"Excepted" Positions

While most Federal jobs are in the competitive
civil service, a number of positions are not under Civil
Service Commission jurisdiction. In some agencies
all positions may be excepted from civil-service rules.
All positions in the Foreign Service of the State
Department are excepted. They are filled through a
special examination announced by the State
Other agencies in which all positions are excepted
include the National Security Agency, the Federal
Bureau of Investigation, the Atomic Energy Com-
mission, and the Tennessee Valley Authority.

For information about excepted positions, contact
the employing agency.

For More Information

If you want to know more about the Federal Gov-
ernment as a potential employer-about the rights,
benefits, and privileges of Federal employees and the
characteristics of the career civil service-visit your
college placement office and inquire about literature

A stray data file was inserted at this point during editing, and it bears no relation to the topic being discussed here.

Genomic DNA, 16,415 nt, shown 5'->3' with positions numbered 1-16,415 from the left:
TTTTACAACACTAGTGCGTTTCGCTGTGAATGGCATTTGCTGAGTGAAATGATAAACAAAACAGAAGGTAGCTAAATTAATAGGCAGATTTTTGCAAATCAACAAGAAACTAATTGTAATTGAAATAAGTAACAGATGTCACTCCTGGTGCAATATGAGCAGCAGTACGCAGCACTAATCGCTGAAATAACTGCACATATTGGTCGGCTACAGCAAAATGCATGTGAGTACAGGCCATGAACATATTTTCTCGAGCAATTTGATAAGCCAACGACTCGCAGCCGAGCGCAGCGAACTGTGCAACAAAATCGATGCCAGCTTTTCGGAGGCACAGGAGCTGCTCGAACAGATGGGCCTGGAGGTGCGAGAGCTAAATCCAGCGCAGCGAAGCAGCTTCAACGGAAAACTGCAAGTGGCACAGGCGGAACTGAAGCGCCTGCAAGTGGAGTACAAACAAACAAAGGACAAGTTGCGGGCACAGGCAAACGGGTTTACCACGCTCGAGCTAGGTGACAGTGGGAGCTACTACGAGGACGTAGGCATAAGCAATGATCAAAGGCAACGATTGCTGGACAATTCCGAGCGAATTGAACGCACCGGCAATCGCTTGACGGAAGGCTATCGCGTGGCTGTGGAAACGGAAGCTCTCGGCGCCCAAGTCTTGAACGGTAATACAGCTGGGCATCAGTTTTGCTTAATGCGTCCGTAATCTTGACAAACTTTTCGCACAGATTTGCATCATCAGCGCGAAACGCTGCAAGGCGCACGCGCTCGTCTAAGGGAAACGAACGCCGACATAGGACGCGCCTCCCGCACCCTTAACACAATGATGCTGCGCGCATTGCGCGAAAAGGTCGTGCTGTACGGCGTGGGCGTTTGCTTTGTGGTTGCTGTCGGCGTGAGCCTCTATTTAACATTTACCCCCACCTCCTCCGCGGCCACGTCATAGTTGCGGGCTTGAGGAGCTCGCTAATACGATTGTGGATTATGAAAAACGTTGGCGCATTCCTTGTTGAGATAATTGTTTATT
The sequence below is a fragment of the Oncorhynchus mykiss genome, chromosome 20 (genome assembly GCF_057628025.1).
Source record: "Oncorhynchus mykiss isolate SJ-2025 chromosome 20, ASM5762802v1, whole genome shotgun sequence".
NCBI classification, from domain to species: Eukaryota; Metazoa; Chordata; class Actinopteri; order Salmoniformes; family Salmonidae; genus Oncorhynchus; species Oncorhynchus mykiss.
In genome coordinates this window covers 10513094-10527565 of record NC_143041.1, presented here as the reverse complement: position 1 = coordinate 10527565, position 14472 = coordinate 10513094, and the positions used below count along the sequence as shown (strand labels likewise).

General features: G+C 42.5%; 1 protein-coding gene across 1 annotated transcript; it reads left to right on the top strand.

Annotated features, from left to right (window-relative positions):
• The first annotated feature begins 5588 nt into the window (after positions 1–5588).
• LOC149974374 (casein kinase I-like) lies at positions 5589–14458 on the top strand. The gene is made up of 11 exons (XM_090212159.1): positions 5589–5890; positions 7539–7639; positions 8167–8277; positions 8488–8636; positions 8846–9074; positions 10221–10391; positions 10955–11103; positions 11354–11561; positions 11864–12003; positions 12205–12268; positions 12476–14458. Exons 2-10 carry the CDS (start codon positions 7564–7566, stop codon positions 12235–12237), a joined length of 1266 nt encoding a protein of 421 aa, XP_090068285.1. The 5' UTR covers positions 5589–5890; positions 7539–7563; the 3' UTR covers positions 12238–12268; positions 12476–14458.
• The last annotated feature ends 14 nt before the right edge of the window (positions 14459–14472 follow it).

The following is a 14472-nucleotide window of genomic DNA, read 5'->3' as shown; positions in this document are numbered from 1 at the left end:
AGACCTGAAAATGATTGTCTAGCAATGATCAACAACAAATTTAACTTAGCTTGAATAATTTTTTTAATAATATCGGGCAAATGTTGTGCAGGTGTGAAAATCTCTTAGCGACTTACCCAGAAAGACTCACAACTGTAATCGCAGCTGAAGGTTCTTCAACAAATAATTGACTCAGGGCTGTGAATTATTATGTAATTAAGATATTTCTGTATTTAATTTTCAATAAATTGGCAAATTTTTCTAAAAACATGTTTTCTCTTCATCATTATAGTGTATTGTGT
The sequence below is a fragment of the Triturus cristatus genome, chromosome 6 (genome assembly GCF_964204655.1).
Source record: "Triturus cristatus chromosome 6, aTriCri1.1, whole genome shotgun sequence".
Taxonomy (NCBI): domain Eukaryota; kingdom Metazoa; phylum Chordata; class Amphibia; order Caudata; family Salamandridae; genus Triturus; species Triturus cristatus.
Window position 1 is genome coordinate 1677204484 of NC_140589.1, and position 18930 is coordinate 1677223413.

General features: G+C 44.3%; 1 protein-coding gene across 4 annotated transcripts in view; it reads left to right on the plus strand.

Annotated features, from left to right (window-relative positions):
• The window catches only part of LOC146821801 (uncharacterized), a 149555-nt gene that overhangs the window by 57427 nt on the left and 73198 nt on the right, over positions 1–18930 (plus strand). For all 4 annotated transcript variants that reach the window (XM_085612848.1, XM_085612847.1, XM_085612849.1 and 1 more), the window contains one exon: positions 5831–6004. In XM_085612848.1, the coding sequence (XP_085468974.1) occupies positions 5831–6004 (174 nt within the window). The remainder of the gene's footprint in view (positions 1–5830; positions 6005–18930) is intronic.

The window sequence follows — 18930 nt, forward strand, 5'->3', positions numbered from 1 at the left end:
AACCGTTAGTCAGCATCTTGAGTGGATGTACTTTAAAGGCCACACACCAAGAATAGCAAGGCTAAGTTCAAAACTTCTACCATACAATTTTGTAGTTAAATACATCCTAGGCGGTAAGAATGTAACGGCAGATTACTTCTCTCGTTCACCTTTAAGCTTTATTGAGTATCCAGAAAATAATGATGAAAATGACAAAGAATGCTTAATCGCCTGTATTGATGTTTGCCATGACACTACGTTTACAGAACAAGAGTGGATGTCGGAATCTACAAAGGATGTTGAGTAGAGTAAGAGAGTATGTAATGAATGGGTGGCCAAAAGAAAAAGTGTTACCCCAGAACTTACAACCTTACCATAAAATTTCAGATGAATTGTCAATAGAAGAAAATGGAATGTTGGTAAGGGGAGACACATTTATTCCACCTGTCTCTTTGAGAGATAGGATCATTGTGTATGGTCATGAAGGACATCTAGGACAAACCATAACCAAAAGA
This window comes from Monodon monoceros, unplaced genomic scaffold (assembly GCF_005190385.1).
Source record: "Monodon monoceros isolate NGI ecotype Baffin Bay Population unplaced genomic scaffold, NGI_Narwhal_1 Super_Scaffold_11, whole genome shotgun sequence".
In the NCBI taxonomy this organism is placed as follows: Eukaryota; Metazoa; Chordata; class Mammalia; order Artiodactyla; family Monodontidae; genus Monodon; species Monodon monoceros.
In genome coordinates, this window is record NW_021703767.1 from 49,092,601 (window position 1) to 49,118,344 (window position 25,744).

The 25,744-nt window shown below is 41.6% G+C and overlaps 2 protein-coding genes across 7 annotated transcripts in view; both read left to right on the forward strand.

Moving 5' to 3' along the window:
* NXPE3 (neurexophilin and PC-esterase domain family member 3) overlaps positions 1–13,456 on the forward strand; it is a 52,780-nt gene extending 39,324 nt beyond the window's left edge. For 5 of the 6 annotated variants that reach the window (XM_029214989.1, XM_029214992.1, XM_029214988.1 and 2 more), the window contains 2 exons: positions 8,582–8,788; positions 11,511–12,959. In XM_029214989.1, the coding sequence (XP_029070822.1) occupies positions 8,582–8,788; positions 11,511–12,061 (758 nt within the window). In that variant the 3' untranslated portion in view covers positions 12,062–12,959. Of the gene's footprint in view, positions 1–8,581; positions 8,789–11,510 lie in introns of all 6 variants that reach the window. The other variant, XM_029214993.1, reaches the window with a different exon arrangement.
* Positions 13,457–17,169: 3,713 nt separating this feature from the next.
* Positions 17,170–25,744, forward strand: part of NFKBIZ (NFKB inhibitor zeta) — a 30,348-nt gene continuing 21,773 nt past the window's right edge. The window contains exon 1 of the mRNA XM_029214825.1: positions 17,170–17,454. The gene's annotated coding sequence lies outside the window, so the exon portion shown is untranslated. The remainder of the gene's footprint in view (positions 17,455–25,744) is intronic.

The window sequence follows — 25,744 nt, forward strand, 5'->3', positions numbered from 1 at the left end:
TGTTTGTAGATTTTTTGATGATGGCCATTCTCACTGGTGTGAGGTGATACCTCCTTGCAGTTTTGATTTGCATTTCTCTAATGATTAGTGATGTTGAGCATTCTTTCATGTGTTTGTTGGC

on the Federal service.
The Civil Service Commission and a number of
Federal agencies have published recruitment literature
and distributed copies to placement offices. A note-
worthy new publication is Federal Careers-A Direc-
tory for College Students, recently issued by the Civil
Service Commission. It is a comprehensive reference
document designed for use by counselors and students.
It contains illustrated articles describing agency pro-
grams and the career opportunities they offer, and it
includes a number of descriptive "job briefs" that are
cross-indexed to college majors and Federal agencies.
You can also obtain career information by writing
or visiting offices of the Civil Service Commission
(listed on the back of this pamphlet) or personnel
offices of Federal agencies and installations.

Bureau of the


A new young member of the Bureau's staff is usually
assigned as a budget examiner in one of the five divi-
sions: Military, International, Resources and Civil
Works, Commerce and Finance, and Labor and
The budget examiner is responsible for carrying out
all of the Bureau's functions for the agency assigned.
This includes preparation and execution of the budget,
analysis of and advice on proposed legislation, and
improvement of management and organization. He
is a program analyst, reviewing plans and operations